600 Years of Social Networking in America
Anyone who texts recognizes “LOL,” “2G2BT,” and “PRW” as shorthand for “laughing out loud,” “too good to be true,” and “parents are watching.” But did you know that in the 1800s—when your great-great-great-grandparents were alive—telegraph operators used similar abbreviations in telegrams? For example, “GM,” “SFD,” and “GA” meant “good morning,” “stop for dinner,” and “go ahead.” At the time, telegrams were a new and superfast way for people to network with others.
Social networking isn’t a new idea. People have been connecting in different versions of circles and lists and groups for centuries. The broad range of social media includes wampum belts, printed broadsides (early newspapers), ring shouts (secret slave gatherings with singing and dancing), calling cards, telegrams, and telephones. The invention of the Internet—and e-mail, text messaging, and social utilities such as Facebook and Google+—is just the latest way in which humans network for fun, work, romance, spiritual bonding, and many other reasons.
Friend Me! takes readers through the amazing history of social networking in the United States, from early Native American councils to California’s Allen Telescope Array (ATA), where researchers are hoping to interact with extraterrestrial beings. Learn how Americans have been connecting in imaginative ways throughout history, and you’ll see social networking in a whole new light.
|Grade 5 - Grade 12
|Social Studies, Young Adult
|Lerner Publishing Group
|Twenty-First Century Books ™
|Reading Counts! Level
Author: Francesca Davis DiPiazza
Francesca Davis DiPiazza grew up loving the smell of books; but as soon as she saw a computer, she thought, Terrific! more ways to share more words with more people! Online since 1994, she still uses an orange 1970s rotary-dial phone. One of her cultural geography books for Lerner Publishing Group, Zimbabwe in Pictures, won the Society of School Librarians International Book Award.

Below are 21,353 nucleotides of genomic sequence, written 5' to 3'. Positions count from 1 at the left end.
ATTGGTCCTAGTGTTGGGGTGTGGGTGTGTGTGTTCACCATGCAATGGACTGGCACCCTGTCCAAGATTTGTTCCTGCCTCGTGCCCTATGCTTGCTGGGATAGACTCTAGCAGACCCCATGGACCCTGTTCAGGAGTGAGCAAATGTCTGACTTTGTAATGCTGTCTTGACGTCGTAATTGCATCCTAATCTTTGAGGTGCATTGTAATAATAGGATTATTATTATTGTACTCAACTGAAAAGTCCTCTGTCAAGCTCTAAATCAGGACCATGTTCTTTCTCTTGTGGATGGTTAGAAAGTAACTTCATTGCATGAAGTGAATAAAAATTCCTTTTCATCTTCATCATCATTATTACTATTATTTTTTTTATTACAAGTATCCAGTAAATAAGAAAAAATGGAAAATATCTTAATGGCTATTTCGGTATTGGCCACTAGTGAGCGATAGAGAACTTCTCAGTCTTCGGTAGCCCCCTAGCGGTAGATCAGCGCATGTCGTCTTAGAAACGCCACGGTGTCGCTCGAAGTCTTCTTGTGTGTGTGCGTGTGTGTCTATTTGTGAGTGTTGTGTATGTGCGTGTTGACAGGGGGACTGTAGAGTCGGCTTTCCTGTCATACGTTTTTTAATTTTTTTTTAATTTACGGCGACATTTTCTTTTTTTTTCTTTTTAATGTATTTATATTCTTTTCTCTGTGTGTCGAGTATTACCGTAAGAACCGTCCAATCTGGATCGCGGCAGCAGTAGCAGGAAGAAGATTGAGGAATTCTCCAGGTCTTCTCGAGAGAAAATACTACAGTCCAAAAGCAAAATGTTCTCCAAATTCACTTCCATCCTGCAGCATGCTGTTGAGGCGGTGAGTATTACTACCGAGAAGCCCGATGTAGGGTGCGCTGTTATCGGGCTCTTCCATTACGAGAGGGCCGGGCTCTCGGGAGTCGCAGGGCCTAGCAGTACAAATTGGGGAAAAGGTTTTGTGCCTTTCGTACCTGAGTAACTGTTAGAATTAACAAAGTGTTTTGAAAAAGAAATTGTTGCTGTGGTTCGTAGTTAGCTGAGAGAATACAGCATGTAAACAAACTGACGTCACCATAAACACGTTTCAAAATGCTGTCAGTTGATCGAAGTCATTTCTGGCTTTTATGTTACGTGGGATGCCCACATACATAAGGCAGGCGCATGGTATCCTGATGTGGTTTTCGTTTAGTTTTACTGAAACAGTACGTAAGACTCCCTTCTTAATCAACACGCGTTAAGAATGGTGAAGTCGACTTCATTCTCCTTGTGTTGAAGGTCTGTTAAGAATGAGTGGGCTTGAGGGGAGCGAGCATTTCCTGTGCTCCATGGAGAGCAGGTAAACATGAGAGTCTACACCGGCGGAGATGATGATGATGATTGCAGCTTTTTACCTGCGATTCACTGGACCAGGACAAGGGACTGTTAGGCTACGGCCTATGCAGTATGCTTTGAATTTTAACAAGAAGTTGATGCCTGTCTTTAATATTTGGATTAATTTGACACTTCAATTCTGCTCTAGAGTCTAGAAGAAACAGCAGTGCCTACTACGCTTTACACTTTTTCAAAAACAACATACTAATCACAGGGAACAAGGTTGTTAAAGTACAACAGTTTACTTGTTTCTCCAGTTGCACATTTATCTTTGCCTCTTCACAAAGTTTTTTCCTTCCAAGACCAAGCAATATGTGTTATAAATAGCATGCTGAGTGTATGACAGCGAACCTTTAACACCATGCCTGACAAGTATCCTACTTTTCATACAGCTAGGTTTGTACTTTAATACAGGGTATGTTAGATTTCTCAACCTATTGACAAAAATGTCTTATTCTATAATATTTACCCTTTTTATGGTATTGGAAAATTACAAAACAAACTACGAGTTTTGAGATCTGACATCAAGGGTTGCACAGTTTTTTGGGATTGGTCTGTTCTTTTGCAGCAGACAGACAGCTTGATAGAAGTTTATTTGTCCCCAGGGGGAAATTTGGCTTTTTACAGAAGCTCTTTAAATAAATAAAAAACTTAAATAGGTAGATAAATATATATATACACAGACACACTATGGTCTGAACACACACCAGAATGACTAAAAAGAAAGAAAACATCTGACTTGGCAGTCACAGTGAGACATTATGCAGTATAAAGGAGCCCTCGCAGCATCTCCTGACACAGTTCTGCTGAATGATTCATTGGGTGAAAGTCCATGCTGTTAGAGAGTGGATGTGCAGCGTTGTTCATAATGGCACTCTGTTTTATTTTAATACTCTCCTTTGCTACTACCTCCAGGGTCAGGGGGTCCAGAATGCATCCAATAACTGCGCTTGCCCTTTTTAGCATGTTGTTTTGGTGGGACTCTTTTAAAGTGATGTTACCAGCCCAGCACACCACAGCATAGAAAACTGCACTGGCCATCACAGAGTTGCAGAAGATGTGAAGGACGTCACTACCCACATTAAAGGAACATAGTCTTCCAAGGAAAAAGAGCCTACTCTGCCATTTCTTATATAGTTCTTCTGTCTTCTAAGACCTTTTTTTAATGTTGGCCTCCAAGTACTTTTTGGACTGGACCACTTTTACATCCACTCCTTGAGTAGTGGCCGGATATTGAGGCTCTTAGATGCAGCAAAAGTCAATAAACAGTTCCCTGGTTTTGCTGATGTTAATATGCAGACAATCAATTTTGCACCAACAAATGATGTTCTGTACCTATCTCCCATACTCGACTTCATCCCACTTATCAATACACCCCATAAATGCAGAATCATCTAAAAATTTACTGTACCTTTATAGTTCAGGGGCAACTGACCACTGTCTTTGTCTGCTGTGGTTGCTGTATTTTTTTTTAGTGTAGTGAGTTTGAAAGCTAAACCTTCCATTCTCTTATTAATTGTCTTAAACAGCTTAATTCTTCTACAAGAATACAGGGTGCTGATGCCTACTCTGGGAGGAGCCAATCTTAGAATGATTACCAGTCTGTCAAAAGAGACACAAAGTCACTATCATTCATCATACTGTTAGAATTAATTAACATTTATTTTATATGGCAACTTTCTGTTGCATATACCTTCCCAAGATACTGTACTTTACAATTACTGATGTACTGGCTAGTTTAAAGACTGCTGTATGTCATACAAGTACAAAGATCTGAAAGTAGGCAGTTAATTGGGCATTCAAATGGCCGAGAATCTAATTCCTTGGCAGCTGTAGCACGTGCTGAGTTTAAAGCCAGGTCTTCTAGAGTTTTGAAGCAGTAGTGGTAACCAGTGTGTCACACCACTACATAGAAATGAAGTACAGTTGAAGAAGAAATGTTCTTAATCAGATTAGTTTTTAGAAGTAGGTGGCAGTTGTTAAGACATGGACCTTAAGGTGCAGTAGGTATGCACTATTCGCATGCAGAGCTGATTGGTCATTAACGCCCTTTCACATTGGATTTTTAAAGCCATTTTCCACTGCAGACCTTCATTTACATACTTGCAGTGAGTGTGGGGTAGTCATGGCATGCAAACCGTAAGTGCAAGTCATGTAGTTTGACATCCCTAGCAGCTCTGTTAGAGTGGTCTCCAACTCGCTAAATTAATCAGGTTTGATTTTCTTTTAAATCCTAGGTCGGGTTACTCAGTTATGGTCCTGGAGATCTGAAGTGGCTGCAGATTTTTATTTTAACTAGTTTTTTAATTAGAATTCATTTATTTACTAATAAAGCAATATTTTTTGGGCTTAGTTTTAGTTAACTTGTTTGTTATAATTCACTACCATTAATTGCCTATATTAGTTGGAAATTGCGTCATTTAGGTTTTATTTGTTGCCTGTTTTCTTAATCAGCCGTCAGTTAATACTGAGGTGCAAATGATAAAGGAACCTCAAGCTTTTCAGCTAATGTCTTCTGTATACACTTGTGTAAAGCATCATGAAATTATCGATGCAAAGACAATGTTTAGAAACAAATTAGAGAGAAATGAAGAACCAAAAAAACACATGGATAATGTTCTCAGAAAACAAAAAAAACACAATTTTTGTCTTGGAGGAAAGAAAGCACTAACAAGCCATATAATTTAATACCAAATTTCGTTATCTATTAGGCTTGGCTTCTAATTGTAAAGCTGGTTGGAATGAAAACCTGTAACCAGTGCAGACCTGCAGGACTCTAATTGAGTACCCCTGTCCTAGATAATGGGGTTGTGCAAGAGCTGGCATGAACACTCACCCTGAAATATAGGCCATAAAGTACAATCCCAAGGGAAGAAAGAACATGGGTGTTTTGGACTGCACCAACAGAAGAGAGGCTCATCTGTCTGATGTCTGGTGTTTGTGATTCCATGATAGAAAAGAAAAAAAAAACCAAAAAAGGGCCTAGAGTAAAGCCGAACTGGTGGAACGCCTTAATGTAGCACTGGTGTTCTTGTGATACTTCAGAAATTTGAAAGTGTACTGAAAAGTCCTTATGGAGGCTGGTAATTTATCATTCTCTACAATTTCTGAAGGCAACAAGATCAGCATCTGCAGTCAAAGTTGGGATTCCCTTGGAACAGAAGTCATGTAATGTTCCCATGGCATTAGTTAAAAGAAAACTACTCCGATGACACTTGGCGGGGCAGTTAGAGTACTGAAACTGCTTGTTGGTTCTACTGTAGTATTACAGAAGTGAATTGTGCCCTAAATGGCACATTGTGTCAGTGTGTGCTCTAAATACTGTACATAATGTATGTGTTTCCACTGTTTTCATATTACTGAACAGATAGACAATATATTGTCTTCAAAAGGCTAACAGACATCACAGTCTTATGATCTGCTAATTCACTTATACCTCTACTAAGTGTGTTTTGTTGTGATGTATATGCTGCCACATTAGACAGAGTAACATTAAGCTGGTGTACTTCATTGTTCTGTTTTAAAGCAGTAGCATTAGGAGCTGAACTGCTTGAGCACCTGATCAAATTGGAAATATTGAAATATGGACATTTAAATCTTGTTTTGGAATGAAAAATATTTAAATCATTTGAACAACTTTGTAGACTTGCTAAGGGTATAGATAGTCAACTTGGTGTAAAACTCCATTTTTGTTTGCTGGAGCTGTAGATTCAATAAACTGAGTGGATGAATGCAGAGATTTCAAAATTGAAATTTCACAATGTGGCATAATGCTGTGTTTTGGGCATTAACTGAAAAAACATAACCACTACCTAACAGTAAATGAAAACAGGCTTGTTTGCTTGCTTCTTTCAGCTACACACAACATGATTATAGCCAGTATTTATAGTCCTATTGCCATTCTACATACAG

- SSLI Book Award Honor Book
“From early Native American cultures to present-day scientists hoping to interact with possible extraterrestrial beings, people continue to reach out to others for a variety of purposes. Black-and-white photographs and diagrams combine with sidebars and a well-researched text to present the history and future of social networking and the means employed to connect with individuals and groups.” —The Horn Book
“This is a thought-provoking book on how human beings have connected over the centuries… If students read this book, they will learn significant facts about the history of society in America.” —Library Media Connection
“Informative, interesting, and socially relevant—you will want to add this to your collection.” —VOYA
“The solid information will make this useful for reports, while the pleasing design set off by touches of blue, as well as the sufficient black-and-white archival photos placed throughout, make this plenty appealing for browsers.” —Booklist
“Unfamiliar words are defined in context, and numerous captioned black-and-white photos and sidebars add additional appeal to this fascinating topic.” —School Library Journal
“What this book does best is place current modes of social media and their impact in a historical context and encourage readers to think about social networking in a whole new way.” —Kirkus Reviews